The Biggest Mistake You're Making When Marinating Seafood

Here at Tasting Table, we love marinades for the depth of flavor they bring to a variety of proteins and veggies, from garlicky, mustardy London broil to nutty tahini chicken to sweet molasses-coated grilled vegetables. A liquid that usually features a mix of fat (like olive oil), acid (like lemon juice), aromatics (like garlic), and seasonings (like fresh herbs), plus salt, marinades work to infuse flavor into foods, as well as to tenderize them, which can be helpful for tougher cuts of meat (via Kitchn).

And, although fish might not be the first protein that comes to mind when you're considering a tasty marinade, many types of seafood can benefit from a flavorful soak. This ahi tuna poke bowl, for example, tosses cubes of sushi-grade tuna in umami-packed soy, sesame oil, and rice vinegar marinade, while these grilled swordfish steaks bathe in a mixture of olive oil, lemon juice and zest, fresh thyme, and minced garlic. But, if you're curious about marinating seafood, be sure to avoid this common mistake before heading to your fishmonger.

Don't marinate fish for too long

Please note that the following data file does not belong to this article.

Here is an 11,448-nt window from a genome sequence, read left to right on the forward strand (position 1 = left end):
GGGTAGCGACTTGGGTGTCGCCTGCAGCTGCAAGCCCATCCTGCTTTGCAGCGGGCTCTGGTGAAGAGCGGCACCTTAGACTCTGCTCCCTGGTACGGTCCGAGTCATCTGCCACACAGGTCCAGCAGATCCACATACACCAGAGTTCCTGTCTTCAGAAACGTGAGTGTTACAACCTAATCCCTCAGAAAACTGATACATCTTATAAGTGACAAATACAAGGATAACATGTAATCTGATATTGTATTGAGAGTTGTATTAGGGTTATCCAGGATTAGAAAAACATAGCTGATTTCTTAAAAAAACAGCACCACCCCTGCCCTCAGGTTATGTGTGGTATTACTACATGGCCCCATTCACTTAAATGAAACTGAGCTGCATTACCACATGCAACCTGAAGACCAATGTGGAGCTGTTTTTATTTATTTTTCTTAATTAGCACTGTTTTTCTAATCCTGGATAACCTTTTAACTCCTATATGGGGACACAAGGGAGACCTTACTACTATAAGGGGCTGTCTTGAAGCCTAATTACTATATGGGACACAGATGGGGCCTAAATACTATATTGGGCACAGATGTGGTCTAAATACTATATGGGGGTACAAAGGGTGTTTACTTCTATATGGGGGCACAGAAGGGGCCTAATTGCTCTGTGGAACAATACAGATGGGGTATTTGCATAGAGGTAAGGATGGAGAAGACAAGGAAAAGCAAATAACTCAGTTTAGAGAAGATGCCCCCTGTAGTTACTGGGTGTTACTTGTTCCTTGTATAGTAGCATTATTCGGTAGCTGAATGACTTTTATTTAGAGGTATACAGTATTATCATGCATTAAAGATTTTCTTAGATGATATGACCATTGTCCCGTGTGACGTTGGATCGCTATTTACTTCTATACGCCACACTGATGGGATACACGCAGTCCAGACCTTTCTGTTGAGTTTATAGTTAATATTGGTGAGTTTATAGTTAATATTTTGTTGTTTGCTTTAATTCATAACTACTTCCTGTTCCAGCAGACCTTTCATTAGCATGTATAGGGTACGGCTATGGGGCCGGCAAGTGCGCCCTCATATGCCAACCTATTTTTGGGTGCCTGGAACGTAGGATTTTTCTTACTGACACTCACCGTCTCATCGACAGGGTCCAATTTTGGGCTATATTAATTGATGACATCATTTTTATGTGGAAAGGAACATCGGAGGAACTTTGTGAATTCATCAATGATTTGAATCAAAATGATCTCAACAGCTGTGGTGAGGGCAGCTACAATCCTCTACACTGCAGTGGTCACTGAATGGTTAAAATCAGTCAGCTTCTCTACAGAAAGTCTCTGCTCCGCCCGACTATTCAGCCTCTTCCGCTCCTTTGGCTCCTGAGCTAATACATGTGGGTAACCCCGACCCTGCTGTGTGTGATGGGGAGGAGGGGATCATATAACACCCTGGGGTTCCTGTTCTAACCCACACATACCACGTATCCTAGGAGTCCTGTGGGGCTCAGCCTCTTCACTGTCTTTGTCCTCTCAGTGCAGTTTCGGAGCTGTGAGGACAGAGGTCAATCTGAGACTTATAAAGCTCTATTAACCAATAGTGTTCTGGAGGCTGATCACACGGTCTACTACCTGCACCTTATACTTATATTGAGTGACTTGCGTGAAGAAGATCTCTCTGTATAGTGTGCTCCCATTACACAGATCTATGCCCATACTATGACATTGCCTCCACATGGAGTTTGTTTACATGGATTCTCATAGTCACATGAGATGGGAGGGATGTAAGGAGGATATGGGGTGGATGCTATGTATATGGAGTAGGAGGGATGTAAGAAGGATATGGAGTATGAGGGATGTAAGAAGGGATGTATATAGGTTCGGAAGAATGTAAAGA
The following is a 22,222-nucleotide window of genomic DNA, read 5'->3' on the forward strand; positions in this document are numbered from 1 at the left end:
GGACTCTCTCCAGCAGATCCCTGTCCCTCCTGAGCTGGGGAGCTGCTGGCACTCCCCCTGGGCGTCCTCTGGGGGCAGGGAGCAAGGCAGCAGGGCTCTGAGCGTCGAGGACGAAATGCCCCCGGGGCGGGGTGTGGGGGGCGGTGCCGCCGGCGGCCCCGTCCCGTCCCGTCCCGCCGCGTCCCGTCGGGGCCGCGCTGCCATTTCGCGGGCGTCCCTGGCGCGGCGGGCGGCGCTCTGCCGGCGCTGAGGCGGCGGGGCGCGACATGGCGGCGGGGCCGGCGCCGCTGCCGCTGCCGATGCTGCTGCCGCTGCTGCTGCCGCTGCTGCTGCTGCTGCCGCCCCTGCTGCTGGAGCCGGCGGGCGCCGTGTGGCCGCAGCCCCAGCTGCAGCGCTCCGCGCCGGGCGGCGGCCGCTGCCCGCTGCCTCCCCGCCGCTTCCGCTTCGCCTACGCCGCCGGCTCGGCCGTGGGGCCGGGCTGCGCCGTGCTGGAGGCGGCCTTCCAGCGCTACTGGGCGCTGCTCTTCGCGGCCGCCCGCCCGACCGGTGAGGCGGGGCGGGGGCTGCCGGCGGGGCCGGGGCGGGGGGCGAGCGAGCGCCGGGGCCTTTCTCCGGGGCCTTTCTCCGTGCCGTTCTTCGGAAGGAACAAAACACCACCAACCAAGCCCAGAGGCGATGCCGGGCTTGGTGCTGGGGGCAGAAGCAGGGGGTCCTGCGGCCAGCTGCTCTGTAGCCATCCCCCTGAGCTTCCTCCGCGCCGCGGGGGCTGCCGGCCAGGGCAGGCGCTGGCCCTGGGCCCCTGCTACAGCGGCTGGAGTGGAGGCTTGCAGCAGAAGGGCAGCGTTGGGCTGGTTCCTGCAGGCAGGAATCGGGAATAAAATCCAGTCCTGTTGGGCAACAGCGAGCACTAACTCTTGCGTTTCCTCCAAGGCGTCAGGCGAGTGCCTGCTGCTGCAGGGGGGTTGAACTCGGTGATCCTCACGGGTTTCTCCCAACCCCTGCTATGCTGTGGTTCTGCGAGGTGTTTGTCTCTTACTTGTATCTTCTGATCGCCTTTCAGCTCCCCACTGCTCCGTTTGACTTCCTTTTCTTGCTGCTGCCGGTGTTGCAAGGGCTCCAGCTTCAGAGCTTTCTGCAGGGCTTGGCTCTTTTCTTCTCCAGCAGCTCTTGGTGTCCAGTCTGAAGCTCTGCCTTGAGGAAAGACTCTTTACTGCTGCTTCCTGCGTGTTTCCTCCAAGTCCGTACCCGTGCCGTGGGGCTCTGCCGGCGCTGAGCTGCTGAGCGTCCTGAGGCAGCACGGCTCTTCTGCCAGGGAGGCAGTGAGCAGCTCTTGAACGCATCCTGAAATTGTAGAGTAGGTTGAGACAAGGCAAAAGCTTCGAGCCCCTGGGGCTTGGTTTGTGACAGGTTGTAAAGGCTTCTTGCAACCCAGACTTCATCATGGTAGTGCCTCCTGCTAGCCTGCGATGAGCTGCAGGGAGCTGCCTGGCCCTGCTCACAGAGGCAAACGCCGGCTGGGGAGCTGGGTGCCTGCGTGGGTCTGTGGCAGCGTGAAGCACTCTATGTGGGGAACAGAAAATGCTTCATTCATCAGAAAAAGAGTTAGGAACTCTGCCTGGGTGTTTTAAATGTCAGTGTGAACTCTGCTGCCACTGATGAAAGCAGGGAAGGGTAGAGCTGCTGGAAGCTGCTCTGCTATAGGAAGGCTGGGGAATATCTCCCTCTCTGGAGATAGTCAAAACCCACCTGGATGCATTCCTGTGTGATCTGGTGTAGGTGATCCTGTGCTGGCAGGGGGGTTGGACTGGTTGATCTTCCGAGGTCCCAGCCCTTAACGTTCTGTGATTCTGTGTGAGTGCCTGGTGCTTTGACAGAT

Marinating seafood before cooking it is a great idea, with fish such as tuna and swordfish and seafood such as shrimp benefiting from the technique. But, unlike tougher cuts of meat — such as pork shoulder, beef brisket, and hanger steak (via Kitchn) — delicate seafood doesn't need to soak for long. In fact, fish and seafood can actually start to turn overly soft if left to marinate for more than two hours, according to Eat This, Not That!

The site explains that particularly in the case of acidic marinades, ingredients such as citrus juice and vinegar will start to "cook" seafood — the exact idea behind a ceviche, if you think about it. If you're going to cook the protein with heat after marinating it, you certainly don't want to cook it twice. The Spruce Eats provides more specific guidelines, recommending a marination time of up to two hours for firm steaks such as halibut and tuna; up to half an hour for flaky filets such as salmon and trout; and between 15 and 30 minutes for shrimp. So, if you're hankering to marinate some seafood, have at it: Just don't leave the bowl in the fridge overnight as you might do for meat.